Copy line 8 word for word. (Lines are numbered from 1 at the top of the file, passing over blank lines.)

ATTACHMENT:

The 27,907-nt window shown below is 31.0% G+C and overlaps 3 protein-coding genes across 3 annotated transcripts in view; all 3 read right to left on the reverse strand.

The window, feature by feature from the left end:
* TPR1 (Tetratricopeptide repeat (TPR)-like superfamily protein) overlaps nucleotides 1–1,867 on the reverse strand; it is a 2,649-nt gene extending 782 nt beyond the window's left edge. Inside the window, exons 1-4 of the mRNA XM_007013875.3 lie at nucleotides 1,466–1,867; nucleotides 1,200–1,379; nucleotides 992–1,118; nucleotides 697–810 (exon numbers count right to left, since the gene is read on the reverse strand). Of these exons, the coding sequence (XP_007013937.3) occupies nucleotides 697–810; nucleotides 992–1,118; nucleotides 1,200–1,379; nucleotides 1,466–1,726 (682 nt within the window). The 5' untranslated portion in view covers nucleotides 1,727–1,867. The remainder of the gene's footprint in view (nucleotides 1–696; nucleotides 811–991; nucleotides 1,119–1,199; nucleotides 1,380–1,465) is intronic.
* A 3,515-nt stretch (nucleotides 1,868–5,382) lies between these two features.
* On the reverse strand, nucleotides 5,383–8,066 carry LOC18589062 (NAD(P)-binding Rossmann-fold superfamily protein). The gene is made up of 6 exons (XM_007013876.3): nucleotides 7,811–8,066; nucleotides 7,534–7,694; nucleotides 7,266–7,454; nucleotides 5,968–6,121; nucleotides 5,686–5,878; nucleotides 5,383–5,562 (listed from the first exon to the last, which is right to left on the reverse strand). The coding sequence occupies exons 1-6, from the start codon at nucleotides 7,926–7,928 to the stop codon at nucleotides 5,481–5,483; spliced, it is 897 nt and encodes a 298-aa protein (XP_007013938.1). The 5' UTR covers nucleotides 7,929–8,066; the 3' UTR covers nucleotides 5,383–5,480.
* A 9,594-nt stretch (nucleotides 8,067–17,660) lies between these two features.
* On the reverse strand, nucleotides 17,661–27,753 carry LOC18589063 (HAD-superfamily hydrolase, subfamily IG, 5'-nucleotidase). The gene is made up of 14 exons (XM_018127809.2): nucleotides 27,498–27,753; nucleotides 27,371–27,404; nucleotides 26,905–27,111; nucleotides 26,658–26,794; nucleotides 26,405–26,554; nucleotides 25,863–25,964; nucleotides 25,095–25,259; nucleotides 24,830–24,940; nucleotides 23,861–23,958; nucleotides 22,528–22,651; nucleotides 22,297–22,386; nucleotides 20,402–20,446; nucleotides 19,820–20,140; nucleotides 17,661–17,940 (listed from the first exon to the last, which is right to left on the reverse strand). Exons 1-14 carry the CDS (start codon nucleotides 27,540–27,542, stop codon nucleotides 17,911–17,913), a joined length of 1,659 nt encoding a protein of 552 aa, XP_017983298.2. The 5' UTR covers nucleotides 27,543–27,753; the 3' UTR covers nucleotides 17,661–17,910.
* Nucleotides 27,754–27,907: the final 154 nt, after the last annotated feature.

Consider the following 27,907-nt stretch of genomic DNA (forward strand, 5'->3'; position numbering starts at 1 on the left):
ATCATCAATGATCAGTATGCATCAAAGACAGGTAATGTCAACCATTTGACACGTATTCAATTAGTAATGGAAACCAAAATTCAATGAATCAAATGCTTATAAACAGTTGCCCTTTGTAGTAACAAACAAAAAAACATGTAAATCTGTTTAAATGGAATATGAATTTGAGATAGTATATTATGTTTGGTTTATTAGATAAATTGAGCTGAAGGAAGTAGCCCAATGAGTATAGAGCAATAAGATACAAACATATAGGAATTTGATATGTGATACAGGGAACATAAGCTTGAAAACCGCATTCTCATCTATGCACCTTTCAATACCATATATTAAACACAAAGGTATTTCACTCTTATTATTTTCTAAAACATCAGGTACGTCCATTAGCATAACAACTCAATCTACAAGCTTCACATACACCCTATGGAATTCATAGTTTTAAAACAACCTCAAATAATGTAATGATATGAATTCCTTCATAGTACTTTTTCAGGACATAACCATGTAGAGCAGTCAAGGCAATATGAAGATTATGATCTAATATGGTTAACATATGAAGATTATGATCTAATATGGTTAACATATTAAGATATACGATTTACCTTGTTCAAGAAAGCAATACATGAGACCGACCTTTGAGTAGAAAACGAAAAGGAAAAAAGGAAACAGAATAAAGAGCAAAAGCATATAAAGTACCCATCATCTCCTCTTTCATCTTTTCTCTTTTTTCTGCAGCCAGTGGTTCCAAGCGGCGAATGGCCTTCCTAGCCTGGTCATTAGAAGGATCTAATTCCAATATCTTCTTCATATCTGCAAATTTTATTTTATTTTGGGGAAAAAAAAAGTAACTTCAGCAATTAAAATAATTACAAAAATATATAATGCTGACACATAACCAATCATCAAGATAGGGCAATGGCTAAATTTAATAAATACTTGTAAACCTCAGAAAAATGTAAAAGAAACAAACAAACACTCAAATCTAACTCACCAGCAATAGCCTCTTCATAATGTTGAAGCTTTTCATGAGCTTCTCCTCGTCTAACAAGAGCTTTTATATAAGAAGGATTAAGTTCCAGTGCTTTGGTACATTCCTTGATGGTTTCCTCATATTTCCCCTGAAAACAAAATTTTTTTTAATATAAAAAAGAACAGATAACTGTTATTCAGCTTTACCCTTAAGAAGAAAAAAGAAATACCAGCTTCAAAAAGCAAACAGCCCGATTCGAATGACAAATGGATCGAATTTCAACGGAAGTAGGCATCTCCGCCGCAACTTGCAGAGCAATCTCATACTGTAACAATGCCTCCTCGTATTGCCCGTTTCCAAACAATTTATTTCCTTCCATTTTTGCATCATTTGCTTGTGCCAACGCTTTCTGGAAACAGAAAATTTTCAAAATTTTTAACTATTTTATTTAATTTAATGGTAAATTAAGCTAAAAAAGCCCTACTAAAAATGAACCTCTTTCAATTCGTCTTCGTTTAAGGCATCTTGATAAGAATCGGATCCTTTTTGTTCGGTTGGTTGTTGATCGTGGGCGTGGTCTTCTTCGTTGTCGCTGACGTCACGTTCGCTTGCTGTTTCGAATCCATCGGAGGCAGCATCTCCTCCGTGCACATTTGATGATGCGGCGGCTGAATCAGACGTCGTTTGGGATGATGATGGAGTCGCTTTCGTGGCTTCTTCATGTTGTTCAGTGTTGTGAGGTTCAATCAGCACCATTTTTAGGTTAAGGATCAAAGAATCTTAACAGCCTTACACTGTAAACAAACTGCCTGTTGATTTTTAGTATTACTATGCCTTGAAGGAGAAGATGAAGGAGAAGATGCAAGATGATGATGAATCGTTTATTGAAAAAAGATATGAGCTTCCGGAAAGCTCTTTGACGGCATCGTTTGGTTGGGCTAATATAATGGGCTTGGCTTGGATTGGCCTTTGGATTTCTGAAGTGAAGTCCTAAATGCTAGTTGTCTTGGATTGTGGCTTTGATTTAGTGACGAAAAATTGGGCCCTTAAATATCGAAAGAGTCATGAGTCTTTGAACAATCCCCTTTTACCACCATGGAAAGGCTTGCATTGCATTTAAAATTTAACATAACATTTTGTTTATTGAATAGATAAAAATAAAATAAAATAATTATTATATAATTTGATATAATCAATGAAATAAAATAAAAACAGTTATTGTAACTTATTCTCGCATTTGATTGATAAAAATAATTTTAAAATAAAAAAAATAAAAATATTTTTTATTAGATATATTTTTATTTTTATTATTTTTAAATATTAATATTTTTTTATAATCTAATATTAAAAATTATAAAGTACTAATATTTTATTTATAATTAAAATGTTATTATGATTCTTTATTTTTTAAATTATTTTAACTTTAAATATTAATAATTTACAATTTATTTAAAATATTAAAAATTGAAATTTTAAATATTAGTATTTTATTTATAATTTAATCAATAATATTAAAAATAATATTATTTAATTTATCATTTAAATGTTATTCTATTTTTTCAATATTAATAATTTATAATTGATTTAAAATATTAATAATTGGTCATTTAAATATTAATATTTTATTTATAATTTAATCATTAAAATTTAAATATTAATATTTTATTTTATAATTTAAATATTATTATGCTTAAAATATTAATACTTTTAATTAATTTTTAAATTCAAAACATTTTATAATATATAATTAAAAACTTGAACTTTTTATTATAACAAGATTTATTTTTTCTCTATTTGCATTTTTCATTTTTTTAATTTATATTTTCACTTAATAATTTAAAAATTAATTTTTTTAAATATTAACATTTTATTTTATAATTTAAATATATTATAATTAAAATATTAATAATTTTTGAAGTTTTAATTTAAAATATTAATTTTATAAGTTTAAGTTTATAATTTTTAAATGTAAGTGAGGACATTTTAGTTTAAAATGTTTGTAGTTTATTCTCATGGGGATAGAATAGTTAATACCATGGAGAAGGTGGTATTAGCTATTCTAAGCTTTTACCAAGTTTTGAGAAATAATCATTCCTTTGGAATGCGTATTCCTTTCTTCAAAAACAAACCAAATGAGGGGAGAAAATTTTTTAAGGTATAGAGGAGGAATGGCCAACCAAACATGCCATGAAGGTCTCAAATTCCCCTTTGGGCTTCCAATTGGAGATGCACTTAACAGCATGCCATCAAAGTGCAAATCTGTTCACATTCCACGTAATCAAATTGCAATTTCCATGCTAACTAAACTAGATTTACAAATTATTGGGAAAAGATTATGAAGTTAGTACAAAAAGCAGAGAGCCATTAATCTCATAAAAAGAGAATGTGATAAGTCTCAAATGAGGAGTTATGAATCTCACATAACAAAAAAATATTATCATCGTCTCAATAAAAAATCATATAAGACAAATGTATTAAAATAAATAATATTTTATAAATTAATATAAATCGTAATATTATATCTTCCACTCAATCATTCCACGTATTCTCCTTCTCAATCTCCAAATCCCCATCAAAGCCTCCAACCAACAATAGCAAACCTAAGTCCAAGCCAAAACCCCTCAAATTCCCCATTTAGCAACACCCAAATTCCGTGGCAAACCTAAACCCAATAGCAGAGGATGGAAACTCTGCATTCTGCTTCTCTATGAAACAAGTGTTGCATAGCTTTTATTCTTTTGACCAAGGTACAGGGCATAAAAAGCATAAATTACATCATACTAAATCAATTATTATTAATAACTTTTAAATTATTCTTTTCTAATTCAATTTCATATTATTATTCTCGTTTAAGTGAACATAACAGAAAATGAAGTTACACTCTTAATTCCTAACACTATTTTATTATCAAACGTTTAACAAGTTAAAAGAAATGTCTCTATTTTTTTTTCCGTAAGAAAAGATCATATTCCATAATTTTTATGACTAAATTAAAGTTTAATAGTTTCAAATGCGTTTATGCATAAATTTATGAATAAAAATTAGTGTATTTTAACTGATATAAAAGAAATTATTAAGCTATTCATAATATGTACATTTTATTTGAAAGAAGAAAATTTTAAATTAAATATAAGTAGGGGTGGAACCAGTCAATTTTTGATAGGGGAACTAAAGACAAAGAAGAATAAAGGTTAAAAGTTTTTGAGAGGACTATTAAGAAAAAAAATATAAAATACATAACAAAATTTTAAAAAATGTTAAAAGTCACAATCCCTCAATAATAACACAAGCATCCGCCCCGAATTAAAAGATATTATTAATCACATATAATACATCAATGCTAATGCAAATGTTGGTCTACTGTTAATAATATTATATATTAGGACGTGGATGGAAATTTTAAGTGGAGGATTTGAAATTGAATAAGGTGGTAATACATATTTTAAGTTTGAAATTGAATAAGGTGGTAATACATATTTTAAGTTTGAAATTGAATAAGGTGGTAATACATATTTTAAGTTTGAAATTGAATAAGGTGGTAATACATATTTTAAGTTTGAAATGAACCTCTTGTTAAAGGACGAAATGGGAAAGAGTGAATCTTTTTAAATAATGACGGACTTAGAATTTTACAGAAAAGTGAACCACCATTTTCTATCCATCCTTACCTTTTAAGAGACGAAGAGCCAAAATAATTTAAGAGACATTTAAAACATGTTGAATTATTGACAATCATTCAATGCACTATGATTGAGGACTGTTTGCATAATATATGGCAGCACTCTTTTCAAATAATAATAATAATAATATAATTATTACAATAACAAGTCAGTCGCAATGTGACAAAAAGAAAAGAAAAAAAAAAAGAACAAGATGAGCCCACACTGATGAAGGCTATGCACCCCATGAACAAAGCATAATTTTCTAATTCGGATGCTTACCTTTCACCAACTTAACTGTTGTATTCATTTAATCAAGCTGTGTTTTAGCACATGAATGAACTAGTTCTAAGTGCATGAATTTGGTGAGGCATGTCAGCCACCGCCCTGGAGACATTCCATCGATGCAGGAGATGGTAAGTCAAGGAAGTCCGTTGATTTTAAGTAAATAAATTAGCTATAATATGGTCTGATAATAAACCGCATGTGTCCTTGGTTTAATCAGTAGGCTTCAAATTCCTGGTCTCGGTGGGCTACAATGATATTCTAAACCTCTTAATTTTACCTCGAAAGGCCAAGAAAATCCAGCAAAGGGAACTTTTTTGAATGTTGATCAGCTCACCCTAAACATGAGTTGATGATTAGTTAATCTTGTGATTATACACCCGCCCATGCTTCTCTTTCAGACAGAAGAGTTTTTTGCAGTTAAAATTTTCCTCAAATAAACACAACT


* Nucleotides 27,754–27,907: the final 154 nt, after the last annotated feature.